Two metal detectorists have been found guilty of hatching an illegal plot to sell Anglo-Saxon coins of “immense historical significance” abroad.
Craig Best, 46, and Roger Pilling, 75, were convicted of conspiring to sell criminal property worth £766,000, namely ninth century coins believed to have been buried by a Viking and which have never been declared as Treasure, and have not been handed to the Crown.
Following a trial at Durham Crown Court, the defendants were also convicted of separate charges of possessing the criminal property, which was thought to be part of a larger, undeclared find known as the Herefordshire Hoard.
Best, of South View, Bishop Auckland, was arrested with three coins at a Durham hotel in May 2019 in a police sting operation.
Best thought he was meeting a metals expert, employed by a broker working for a wealthy US-based buyer, but was in fact speaking to an undercover detective.
Pilling, who owned an engineering business, was arrested at his home in Loveclough, Lancashire, and a further 41 coins were seized.
These 44 coins originated from the Herefordshire Hoard, discovered in 2015, worth millions of pounds, and which was also not declared.
Four people have already been convicted for their roles in concealing that find.
The undercover police operation was set up after Best tried to sell coins to a real American collector, who then contacted UK-based experts about the apparent availability of extremely rare and valuable examples, and the authorities were alerted.
It was believed the coins were made between 874 CE and 879 CE and were buried by a Viking during this particularly violent period of English history.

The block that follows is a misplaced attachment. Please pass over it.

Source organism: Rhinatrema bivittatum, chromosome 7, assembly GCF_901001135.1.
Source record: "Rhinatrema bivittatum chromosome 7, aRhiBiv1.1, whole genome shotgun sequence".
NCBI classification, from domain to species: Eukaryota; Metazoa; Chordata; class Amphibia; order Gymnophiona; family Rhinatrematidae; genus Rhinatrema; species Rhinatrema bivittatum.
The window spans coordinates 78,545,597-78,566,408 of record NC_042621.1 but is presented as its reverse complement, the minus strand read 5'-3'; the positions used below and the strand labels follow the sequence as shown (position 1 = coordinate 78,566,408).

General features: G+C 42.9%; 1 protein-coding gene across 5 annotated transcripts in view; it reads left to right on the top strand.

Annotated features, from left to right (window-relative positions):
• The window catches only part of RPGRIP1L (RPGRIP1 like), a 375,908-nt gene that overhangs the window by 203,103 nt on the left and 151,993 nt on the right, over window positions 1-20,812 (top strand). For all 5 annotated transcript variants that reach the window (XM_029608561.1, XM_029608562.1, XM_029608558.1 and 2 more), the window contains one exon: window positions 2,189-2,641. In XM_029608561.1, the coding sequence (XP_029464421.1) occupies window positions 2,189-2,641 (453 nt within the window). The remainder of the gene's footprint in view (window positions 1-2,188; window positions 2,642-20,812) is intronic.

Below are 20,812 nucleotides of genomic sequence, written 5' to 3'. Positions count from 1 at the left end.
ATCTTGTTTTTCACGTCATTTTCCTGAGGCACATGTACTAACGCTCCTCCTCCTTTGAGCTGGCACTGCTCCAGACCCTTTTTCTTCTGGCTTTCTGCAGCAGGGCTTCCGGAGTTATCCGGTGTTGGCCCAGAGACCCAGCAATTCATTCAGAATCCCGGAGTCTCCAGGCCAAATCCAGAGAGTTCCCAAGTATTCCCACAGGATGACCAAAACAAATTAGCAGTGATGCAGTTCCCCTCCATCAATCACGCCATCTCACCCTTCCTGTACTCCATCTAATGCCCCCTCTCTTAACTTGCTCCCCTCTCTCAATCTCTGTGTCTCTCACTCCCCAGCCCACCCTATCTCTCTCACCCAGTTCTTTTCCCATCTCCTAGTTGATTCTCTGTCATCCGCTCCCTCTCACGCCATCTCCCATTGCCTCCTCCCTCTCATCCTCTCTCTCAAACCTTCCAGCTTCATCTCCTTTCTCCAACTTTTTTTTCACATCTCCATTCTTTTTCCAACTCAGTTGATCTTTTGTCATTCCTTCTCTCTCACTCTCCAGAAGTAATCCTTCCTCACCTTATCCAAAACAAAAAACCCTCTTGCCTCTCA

They included two extremely rare examples of two-headed coins, showing Alfred of Wessex and Ceolwulf, a figure who was discredited by Saxon writers as a Viking puppet ruler.
Following the conviction, Durham Constabulary’s Detective Superintendent Lee Gosling, said: “This is an extremely unusual case, as it is not very often we get the chance to shape British history.
“It is astonishing that the history books need re-writing because of this find.
“These coins come from a hoard of an immense historical significance relating to the Vikings and we are delighted that they are now with the British Museum.
“This has been a lengthy and complex investigation and I would like to thank our specialist officers and the historical experts for all their help.”
Dr Gareth Williams, a coin expert from the British Museum, said: “New finds have the potential to increase our knowledge.
“The coins are very much part of our heritage.
“The theft of finds like this are not just a theft from the landowner, who have rights, it is a theft of our heritage.”
Judge James Adkin said the sentencing exercise would be “complicated” as the offence was rare and he adjourned the case until Thursday.
Remanding them in custody, he told the pair: “You have both been convicted of what I consider to be compelling evidence of serious criminality, in relation to these artefacts.
“You are both aware of what the sentence is likely to be, imprisonment for years.”